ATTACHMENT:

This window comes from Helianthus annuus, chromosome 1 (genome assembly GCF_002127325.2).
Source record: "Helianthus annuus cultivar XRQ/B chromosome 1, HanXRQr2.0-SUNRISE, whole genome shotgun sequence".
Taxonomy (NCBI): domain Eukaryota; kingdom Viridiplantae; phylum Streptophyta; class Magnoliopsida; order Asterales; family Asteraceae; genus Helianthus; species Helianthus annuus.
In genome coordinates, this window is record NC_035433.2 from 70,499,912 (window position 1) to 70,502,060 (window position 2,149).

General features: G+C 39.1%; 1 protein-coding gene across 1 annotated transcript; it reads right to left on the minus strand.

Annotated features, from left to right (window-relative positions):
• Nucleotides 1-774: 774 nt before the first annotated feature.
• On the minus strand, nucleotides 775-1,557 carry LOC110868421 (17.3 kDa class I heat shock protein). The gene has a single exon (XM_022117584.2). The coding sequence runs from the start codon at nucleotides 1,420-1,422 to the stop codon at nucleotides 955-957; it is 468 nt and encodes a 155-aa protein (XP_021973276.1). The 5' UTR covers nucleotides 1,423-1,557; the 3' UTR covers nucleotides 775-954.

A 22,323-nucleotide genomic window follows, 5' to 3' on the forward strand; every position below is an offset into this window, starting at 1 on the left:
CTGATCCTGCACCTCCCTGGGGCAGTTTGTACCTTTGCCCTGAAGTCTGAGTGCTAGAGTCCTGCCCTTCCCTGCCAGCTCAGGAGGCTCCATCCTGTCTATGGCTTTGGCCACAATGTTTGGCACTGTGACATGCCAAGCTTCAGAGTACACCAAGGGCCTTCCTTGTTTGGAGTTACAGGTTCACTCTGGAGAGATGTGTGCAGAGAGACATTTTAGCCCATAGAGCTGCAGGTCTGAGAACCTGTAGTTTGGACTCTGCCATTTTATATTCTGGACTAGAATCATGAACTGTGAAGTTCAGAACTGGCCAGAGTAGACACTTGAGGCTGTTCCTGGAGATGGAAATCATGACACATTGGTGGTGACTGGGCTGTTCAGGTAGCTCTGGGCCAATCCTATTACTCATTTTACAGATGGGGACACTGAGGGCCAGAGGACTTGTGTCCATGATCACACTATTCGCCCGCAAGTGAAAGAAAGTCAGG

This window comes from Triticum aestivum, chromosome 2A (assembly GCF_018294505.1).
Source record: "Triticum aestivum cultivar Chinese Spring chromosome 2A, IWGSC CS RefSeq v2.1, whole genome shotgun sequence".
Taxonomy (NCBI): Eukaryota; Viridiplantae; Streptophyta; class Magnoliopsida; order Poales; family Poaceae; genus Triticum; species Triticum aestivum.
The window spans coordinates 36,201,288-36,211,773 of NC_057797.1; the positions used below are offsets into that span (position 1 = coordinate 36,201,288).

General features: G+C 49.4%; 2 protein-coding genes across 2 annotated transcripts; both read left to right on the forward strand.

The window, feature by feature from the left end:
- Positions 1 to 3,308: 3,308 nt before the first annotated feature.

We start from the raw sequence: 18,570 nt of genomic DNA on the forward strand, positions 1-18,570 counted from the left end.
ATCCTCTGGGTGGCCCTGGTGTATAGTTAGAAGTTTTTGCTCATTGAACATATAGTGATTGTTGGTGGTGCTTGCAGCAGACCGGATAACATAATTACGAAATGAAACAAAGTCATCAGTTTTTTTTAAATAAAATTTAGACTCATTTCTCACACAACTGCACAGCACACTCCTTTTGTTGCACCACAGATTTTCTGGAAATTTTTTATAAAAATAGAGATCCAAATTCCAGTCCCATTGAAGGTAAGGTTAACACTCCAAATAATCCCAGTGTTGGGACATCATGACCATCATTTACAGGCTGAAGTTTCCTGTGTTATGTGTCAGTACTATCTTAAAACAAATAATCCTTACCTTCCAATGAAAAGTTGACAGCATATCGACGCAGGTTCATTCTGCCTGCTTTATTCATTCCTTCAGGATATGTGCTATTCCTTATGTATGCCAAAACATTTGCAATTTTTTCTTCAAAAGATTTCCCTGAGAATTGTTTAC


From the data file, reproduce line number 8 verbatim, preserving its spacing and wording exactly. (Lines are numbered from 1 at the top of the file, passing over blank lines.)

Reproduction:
• On the minus strand, nucleotides 775-1,557 carry LOC110868421 (17.3 kDa class I heat shock protein). The gene has a single exon (XM_022117584.2). The coding sequence runs from the start codon at nucleotides 1,420-1,422 to the stop codon at nucleotides 955-957; it is 468 nt and encodes a 155-aa protein (XP_021973276.1). The 5' UTR covers nucleotides 1,423-1,557; the 3' UTR covers nucleotides 775-954.